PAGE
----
Prostate Cancer: KOL Insight 2016

By , in PR PR Health on .

Good news for late-stage prostate cancer patients: a host of new therapies are in the pipeline, indications for mainstay drug classes are expanding, and personalized treatment may be just around the corner. Find out how doctors and manufacturers are dealing with a fast-evolving treatment algorithm and more intense competition in KOL Insight: Prostate Cancer.

Twelve North American and European KOLs' weigh in on the near-term outlook for 5 marketed prostate cancer treatments and 14 more currently in the pipeline. Learn whether hormonal therapies will move into earlier settings, whether bone-targeted therapies will see wider use in combination, whether new immunotherapies will outperform first-generation predecessors, whether PARP inhibitors offer real hope for personalized medicine, and more.

“We have to focus now on how to better select our patients and to better understand the disease and make treatment strategies and treatment sequences really adapted on a per patient basis in terms of selection. I think that is the key.”
– Andrew J Armstrong. Associate Professor of Medicine and Surgery and Medical Oncologist at Duke University and the Duke Cancer Institute, Durham, NC.
– Tomasz M Beer. Professor, Division of Hematology and Medical Oncology and Deputy Director, Oregon Health & Science University Knight Cancer Institute, Portland, OR.
– David E Crawford. Professor of Surgery, Urology, and Radiation Oncology, and head of the Section of Urologic Oncology at the University of Colorado, Aurora, CO.
– Daniel P Petrylak. Professor of Medicine (Medical Oncology) and Urology at Yale School of Medicine, New Haven, CT.
Chris Parker. Senior Lecturer and Honorary Consultant in Clinical Oncology and Prostate Cancer Translational Research at The Institute of Cancer Research and The Royal Marsden, London, UK.

Top Takeaways
– Kick-starting personalized medicine: when it comes to personalizing treatment, prostate cancer lags behind other malignancies. Now KOLs think that Lynparza and other PARP inhibitors could change that. What's driving their optimism?
– Hormonal therapies to see earlier use: Next-generation hormonal therapies like Xtandi, Zytiga, and apalutamide are moving up the treatment algorithm. What are the most promising indications for these drugs, and what effect do KOLs expect to see on overall survival (OS)?
– Key differentiators needed: With so many Phase III trials of hormonal therapies ongoing, KOLs anticipate stiff competition. What are the three key factors that will do the most to differentiate new market entrants?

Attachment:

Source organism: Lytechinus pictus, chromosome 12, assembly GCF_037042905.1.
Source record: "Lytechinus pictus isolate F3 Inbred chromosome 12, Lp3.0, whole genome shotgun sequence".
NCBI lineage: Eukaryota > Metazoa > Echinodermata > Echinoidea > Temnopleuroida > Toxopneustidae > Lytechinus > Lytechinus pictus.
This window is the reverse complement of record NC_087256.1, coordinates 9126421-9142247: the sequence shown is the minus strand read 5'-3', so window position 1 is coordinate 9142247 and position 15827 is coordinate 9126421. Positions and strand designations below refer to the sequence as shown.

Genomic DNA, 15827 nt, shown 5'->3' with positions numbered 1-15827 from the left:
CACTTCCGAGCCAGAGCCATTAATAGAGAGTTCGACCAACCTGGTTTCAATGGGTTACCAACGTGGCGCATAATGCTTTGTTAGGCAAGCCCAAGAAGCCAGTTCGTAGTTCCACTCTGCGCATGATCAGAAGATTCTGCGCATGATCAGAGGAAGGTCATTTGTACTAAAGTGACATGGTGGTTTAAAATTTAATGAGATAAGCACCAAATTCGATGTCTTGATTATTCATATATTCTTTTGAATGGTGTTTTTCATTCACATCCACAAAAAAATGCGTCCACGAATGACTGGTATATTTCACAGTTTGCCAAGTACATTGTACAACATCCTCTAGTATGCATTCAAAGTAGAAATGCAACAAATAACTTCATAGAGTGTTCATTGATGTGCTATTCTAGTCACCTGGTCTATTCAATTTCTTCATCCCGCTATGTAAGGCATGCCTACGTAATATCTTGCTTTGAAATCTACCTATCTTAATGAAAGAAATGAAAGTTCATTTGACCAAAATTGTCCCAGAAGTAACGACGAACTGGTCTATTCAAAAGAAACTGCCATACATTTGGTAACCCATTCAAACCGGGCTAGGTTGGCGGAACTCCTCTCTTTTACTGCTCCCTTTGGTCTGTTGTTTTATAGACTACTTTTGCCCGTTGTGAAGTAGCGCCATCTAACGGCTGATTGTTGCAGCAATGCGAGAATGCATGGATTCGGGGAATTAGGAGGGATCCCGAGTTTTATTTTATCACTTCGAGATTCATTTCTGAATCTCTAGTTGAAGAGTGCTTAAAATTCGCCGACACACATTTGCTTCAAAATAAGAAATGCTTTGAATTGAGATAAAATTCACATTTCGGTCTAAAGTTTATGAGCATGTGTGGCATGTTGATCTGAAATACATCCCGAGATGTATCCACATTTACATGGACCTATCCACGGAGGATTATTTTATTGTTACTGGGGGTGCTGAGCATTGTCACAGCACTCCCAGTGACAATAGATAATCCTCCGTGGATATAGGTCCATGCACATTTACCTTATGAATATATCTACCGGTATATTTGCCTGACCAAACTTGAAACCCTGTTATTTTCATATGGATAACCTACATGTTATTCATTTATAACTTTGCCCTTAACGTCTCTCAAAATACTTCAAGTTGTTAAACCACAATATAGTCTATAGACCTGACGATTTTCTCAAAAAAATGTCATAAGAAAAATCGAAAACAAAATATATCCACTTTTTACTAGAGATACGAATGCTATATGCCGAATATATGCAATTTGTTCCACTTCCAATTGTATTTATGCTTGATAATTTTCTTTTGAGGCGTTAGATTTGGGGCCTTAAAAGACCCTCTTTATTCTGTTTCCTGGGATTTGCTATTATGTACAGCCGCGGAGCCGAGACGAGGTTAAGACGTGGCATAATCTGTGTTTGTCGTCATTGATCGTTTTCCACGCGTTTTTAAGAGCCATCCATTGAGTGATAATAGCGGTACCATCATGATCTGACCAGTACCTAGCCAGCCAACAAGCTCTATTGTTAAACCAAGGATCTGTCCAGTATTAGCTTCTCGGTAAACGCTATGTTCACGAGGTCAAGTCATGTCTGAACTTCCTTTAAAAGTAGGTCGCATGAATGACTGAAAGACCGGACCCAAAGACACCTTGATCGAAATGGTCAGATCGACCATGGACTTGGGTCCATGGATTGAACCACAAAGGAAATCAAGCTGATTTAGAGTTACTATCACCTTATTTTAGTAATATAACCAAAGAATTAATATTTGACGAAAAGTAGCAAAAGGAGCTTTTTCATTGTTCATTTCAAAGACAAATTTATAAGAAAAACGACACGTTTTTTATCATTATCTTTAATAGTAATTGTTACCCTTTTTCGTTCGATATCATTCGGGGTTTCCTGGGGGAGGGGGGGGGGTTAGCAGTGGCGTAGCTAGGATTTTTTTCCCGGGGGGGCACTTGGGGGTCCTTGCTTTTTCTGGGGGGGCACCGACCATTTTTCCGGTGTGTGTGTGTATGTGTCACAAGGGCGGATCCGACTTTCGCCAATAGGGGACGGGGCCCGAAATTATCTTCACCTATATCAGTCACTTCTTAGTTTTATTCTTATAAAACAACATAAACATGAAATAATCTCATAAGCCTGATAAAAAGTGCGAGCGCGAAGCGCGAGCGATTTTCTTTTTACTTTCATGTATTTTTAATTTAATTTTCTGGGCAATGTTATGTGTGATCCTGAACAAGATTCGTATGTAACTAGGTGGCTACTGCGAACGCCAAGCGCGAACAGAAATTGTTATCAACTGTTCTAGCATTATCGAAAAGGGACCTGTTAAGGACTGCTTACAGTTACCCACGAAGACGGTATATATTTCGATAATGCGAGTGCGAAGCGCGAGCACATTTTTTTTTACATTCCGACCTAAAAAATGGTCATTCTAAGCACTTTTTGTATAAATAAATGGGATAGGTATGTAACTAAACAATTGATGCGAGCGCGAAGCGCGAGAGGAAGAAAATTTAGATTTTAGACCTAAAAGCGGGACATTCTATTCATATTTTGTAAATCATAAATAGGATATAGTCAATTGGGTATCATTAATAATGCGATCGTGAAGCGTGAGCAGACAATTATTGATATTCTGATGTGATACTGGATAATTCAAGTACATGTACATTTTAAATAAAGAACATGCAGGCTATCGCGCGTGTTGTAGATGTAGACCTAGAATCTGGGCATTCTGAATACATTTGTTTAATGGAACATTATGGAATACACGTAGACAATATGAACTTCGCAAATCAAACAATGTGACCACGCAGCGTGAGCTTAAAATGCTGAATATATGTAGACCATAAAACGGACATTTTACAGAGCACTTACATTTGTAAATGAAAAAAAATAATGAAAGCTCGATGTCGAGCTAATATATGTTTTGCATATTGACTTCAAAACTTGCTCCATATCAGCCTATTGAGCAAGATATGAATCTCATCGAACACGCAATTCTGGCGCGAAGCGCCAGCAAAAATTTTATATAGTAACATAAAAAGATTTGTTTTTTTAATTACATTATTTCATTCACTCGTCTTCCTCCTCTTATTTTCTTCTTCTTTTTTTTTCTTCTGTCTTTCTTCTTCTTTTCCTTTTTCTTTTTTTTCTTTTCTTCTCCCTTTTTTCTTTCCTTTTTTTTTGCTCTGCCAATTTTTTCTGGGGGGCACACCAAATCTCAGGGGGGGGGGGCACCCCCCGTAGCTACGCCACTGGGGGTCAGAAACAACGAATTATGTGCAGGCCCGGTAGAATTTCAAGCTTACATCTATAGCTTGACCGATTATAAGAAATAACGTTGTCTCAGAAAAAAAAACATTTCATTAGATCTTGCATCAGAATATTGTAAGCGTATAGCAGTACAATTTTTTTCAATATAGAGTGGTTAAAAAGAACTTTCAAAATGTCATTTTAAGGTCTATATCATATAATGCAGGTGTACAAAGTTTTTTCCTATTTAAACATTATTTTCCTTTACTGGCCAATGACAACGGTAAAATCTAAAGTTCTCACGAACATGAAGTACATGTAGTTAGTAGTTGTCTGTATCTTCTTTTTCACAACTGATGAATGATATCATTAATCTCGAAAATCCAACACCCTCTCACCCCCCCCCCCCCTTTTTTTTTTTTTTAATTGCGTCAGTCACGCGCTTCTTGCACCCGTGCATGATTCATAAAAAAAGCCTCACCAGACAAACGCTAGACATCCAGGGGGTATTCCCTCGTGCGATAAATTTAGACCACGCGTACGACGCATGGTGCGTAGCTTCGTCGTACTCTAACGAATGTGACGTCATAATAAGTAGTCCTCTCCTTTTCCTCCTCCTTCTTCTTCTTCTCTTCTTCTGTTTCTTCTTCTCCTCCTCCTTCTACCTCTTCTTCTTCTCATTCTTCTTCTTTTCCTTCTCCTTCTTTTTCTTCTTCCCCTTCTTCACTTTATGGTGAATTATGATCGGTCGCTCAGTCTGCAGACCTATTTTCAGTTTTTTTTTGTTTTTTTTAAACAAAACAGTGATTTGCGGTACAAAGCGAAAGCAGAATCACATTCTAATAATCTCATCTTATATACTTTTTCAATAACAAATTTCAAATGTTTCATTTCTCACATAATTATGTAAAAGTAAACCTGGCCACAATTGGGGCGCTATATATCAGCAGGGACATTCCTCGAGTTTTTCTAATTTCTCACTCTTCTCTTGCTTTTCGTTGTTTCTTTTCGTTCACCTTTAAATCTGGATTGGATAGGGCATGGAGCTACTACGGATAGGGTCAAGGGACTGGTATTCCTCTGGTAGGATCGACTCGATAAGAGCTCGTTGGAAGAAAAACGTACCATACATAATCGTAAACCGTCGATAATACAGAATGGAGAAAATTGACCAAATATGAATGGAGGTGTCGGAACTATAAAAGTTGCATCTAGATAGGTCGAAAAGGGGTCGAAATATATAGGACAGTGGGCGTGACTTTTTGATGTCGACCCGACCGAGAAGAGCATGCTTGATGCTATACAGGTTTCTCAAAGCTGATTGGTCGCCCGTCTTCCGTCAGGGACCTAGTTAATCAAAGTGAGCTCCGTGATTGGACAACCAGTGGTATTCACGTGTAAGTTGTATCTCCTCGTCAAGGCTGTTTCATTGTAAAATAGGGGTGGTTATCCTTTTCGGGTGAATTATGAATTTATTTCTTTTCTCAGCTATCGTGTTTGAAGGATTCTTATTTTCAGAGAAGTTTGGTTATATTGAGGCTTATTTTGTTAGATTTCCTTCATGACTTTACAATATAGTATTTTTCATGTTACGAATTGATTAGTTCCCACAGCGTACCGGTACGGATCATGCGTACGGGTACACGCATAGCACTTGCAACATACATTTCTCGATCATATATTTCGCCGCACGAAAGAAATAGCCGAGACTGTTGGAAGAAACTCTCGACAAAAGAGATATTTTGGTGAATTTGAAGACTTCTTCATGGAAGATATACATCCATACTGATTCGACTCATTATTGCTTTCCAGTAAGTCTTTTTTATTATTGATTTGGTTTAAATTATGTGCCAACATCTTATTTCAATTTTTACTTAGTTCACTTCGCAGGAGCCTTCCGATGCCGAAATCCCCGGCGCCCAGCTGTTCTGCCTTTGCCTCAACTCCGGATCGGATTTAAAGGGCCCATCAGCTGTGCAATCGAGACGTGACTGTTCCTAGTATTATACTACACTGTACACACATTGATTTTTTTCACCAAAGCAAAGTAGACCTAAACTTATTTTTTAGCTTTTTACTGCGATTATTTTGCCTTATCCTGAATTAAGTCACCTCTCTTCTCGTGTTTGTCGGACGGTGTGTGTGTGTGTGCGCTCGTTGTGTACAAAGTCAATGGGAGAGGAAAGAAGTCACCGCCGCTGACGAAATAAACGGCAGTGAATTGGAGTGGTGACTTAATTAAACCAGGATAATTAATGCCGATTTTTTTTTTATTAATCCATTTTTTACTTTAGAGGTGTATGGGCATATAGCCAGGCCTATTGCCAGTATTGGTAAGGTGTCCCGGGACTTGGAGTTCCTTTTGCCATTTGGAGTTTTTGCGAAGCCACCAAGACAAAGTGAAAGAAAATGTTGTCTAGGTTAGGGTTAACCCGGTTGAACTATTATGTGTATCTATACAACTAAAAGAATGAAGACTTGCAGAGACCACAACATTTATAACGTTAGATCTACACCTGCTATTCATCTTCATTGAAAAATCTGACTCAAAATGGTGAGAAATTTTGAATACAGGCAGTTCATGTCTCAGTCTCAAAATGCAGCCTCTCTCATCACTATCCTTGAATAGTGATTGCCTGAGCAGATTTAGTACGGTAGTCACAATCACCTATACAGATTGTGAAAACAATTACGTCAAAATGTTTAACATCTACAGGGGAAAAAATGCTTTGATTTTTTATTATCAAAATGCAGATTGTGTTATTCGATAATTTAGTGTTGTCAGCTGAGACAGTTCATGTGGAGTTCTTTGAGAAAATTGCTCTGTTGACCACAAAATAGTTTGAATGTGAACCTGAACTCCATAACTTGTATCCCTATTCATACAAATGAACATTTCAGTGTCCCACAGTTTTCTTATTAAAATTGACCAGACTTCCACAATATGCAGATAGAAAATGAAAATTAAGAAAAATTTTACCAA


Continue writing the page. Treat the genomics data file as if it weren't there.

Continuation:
– Potential for Bone-Targeted Therapy Combinations: A handful of clinical trials evaluating combinations of bone-targeted therapies and other agents are underway. Could the results push bone-targeted therapies up the treatment algorithm?
– Outlook unclear for new immunotherapies: An underwhelming performance by Provenge has lowered expectations for vaccines and immunotherapies in prostate cancer treatment. Will Prostvac and other new options in the pipeline fare better?
– Earlier use of chemotherapy: In the wake of the STAMPEDE and CHAARTED trials, chemotherapy is being used earlier in the treatment algorithm. Do KOLs expect this trend to continue?
– Endpoint shuffle: KOLs have concerns about continued use of OS as an endpoint for clinical trials, but what's the alternative? Do they consider metastases free survival (MFS) to be a valid predictor of OS and an approvable endpoint?
– Future of the treatment algorithm hinges on key trials: Get KOLs Thoughts on over 20 ongoing or recently completed clinical trials including EMBARK, PROSPER, PRESIDE, ENZAMET, ENZARAD, PEACE 1, SPARTAN, ATLAS, TITAN, TOPARP-A, and others.

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Brad Bennett

Brad Bennett

Brad grew up in a small town in northern Iowa. He studied chemistry in college, graduated, and married his wife one month later. They were then blessed with two baby boys within the first four years of marriage. Having babies gave their family a desire to return to the old paths – to nourish their family with traditional, homegrown foods; rid their home of toxic chemicals and petroleum products; and give their boys a chance to know a simple, sustainable way of life. They are currently building a homestead from scratch on two little acres in central Texas. There’s a lot to be done to become somewhat self-sufficient, but they are debt-free and get to spend their days living this simple, good life together with their five young children.
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